When a Mississippi patient is hurt by a prescription drug that is prescribed by a treating physician, he or she may have a claim against the drug manufacturer. While many patients injured by a dangerous drug file product liability suits against a manufacturer, some cases involving health problems due to a prescription medication arise because of medical negligence.
A doctor that fails to meet the standard of care in prescribing medications may be held accountable in a medical malpractice case. Doctors should advise of potentially serious side effects or risks associated with medications as well as any precautions that should be taken. However, whether a doctor should advise of a particular risk or precaution depends on the particular drug and the medical literature surrounding it.
In a recent case, a patient filed a medical malpractice lawsuit against her cardiologist. The cardiologist had treated her for two years for heart problems, prescribing the drug Cordarone for her. After she started taking the drug, the plaintiff experienced blurred vision. A neuro-ophthalmologist believed the patient’s vision loss was related to the drug.
She sued the doctor, alleging medical negligence, and retained a pulmonologist to review the records and opine whether the doctor should have warned her of potential vision problems and failing to advise her to get regular eye examinations with an ophthalmologist.
At his deposition, the pulmonologist testified that a physician who prescribes drugs should have knowledge of the drug and its side effects and warn patients about side effects, as well as what follow-up they will need. He testified that the doctor had breached the standard of care by failing to refer the plaintiff for eye examinations and failing to advise of the severe side effect of blindness. The 2002 Physicians’ Desk Reference had noted that regular ophthalmic examinations are recommended while Cordarone is being administered.
At trial, the plaintiff planned to introduce the pulmonologist and another expert’s deposition testimony at trial because they were not available to testify. The cardiologist defendant moved to strike this evidence, arguing that neither of the experts’ opinions were supported by peer-reviewed literature. He also tried to offer a journal article into evidence that stated the causal link between the drug and optic neuropathy had never been firmly established.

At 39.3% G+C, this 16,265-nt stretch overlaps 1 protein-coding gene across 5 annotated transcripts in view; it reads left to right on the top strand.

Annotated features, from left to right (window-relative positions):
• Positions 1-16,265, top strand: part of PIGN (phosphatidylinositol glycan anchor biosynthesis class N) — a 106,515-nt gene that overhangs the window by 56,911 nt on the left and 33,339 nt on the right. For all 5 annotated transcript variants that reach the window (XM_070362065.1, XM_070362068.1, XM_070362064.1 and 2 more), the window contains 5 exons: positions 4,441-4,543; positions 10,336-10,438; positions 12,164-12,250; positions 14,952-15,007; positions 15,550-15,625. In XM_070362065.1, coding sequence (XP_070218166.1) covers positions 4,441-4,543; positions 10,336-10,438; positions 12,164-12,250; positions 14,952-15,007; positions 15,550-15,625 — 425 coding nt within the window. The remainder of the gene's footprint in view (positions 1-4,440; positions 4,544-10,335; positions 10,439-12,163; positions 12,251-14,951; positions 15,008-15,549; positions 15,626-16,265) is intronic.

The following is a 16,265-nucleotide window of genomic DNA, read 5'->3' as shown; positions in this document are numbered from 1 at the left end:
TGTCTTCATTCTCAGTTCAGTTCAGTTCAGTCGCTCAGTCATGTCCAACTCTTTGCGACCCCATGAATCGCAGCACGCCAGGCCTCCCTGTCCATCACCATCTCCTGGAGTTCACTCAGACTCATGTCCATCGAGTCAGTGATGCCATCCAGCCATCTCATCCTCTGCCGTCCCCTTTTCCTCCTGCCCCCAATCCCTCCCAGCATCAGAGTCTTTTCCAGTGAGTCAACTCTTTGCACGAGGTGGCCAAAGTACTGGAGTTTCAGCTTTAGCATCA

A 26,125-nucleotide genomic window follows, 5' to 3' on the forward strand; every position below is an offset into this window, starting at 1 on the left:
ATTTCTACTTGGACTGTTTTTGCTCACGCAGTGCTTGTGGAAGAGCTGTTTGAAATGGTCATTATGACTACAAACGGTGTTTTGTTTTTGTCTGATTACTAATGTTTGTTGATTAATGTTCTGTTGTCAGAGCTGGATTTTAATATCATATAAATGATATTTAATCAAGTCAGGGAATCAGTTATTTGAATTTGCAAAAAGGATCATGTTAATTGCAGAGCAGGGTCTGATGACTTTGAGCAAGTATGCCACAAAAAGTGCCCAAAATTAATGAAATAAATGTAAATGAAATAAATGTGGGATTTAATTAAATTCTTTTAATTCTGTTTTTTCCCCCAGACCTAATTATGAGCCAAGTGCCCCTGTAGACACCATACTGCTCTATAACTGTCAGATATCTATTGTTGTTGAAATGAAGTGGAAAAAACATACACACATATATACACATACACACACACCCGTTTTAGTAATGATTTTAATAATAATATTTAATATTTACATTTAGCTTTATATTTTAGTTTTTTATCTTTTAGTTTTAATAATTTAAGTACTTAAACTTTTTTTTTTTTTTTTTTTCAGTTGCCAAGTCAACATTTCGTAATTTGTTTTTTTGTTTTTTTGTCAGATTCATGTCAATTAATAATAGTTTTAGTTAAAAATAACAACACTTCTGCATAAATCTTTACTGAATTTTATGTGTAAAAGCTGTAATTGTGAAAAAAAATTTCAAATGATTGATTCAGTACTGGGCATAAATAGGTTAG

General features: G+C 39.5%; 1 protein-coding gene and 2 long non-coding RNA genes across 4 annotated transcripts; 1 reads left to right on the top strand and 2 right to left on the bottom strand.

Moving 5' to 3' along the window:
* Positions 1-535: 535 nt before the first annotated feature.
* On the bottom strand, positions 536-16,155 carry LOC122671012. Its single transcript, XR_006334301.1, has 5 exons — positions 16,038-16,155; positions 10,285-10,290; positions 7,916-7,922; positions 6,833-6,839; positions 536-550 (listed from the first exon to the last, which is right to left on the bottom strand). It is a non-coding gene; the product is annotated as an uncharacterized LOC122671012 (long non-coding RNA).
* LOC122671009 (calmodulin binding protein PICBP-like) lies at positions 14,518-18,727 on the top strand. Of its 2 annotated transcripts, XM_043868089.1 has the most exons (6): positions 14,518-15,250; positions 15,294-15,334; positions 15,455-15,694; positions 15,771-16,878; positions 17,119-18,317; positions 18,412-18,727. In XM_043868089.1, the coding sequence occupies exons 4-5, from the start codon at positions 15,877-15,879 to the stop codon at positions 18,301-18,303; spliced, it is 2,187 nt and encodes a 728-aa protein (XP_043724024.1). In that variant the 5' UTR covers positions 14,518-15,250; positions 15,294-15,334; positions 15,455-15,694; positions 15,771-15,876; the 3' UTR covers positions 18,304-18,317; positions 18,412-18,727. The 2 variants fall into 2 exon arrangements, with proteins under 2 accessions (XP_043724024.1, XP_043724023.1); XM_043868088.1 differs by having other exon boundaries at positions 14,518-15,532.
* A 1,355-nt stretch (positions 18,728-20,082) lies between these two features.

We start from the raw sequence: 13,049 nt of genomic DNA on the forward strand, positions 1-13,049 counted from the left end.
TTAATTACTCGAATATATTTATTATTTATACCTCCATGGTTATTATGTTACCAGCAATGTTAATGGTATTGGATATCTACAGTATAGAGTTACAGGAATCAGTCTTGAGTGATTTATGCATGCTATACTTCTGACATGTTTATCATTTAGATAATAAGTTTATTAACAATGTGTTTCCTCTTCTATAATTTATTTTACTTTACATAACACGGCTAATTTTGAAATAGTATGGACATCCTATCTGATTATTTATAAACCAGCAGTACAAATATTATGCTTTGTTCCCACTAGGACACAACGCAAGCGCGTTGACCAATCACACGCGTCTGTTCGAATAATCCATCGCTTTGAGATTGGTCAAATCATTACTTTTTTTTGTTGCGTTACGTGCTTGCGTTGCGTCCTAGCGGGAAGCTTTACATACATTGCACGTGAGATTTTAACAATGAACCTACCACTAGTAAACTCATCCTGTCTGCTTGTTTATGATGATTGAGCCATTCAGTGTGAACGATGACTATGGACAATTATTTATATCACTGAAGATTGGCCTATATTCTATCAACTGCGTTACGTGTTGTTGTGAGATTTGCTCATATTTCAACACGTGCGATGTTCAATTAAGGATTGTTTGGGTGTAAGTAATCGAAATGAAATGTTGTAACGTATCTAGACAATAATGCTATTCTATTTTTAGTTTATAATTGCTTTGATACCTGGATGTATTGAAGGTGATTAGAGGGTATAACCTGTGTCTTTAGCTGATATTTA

The plaintiff objected, but the judge overruled the objection and permitted the article into evidence. He excluded the causation testimony of the plaintiff’s expert.
The cardiologist moved for summary judgment, which was granted because the plaintiff didn’t have admissible expert testimony showing causation. The plaintiff appealed.
The plaintiff argued on appeal that the journal article caused unfair surprise or trial by ambush. The appellate court explained that the journal article was consistent with the basis of previous testimony by the plaintiff’s experts and a previously filed motion in limine. Both of the experts testified no medical literature supported a finding of a direct causal relationship between Cordarone and optic neuropathy. The article merely reinforced the plaintiff’s experts’ opinions.
The appellate court also reviewed the defendant’s motion in limine to strike testimony. The appellate court explained that a judge’s decision about the admission of expert testimony is within a trial judge’s discretion unless it is exercised arbitrarily or is clearly erroneous.
Under Rule 702, a trial court can permit an expert (someone qualified by knowledge, skill, or education) to offer an opinion during a trial if scientific, technical, or other specialized knowledge would help the trier of fact to understand evidence or decide a fact that is in issue. However, the testimony must be based on sufficient facts, the testimony must be the product of reliable principles and methods, and the witness must have applied principles and methods reliably to the facts.
The appellate court affirmed the lower court, ruling that the judge had properly found the plaintiff’s pulmonologist had testified in a way that lacked support by peer-reviewed literature or PDR. It also found that the testimony had failed to meet Rule 702 in that the plaintiff had not shown the doctor’s testimony was derived from reliable principles and methods.
In a medical malpractice case, a plaintiff must show that a defendant physician failed to meet the standard of care. In this case, the plaintiff had not submitted admissible evidence to dispute the cardiologist’s claim of meeting the standard of care, and therefore the judge had properly granted summary judgment.
If your or a loved one is severely injured due to a prescription drug that was improperly prescribed, the knowledgeable Mississippi personal injury attorneys of Coxwell & Associates may be able to help pursue the damages you deserve and need.
More Blog Posts
Disclaimer: This blog is intended as general information purposes only, and is not a substitute for legal advice. Anyone with a legal problem should consult a lawyer immediately.